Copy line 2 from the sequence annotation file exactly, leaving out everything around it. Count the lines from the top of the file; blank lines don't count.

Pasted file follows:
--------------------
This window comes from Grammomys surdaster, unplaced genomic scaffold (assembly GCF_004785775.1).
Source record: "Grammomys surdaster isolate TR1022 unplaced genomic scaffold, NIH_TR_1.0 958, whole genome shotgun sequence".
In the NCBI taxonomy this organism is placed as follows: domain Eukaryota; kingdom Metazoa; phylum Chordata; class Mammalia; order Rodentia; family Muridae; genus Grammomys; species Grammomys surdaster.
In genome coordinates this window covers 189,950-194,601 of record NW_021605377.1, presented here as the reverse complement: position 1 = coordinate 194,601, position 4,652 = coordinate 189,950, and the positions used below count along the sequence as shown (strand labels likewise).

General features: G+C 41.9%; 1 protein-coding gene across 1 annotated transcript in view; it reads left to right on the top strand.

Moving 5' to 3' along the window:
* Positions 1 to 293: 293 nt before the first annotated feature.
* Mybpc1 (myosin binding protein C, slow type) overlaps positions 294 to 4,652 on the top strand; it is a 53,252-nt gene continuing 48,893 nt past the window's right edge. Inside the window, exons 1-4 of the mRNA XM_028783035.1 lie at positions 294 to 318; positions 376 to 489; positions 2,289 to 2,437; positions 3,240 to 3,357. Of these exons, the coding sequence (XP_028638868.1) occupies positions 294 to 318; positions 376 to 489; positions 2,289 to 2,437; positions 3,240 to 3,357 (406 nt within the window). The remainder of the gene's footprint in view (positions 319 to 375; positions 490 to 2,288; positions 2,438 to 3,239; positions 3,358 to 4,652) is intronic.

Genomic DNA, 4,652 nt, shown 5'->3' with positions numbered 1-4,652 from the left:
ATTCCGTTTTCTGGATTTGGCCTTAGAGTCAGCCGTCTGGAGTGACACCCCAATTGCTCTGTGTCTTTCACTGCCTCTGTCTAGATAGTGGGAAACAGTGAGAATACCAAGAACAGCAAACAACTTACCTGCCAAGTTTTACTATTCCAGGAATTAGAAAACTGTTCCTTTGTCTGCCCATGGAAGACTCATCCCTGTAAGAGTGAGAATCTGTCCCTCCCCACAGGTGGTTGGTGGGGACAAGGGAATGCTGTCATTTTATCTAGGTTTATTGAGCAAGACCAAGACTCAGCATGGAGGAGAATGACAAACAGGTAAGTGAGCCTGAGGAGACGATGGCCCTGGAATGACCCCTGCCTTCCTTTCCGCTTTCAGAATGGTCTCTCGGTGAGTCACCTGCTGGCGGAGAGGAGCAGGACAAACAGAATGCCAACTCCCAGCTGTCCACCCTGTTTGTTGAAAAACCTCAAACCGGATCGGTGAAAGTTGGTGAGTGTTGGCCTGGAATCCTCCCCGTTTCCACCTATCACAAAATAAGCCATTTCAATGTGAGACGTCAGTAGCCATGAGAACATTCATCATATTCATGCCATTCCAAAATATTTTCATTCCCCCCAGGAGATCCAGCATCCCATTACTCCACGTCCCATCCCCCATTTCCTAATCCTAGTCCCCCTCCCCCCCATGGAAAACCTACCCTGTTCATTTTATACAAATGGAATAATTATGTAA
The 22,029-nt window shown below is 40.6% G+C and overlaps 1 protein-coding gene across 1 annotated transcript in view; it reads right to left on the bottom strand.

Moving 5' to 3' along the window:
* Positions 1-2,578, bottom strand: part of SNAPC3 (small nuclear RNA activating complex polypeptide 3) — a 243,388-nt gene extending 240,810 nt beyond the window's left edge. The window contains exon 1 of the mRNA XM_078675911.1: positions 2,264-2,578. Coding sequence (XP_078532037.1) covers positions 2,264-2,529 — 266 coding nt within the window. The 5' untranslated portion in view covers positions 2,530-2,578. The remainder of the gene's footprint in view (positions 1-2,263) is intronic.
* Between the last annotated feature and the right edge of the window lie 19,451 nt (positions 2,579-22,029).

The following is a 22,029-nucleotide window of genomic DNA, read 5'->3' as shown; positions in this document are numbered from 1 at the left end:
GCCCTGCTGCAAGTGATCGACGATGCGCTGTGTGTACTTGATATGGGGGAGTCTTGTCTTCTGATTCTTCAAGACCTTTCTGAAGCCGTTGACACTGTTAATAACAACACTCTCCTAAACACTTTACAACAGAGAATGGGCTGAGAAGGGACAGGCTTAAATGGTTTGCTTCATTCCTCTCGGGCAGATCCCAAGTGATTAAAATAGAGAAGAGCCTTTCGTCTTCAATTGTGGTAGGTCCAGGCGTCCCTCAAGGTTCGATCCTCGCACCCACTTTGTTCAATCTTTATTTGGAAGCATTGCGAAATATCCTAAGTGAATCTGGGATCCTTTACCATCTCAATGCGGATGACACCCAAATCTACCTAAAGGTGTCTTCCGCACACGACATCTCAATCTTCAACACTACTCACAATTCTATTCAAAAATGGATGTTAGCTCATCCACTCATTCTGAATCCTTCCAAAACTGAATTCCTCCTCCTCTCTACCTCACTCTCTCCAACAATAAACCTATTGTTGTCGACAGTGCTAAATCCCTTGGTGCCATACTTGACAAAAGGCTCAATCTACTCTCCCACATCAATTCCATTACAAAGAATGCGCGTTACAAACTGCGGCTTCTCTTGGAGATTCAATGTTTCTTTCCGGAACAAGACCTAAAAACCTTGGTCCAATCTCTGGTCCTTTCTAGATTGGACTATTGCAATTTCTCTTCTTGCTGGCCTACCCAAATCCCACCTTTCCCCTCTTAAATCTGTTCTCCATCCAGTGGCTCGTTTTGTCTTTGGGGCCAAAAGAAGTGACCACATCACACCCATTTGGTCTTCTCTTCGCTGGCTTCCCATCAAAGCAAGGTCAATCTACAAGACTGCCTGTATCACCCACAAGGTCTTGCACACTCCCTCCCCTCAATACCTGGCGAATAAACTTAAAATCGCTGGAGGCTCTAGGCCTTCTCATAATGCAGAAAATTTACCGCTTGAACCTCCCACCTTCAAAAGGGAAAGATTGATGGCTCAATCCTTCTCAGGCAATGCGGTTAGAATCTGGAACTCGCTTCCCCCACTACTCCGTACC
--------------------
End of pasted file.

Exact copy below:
Source record: "Grammomys surdaster isolate TR1022 unplaced genomic scaffold, NIH_TR_1.0 958, whole genome shotgun sequence".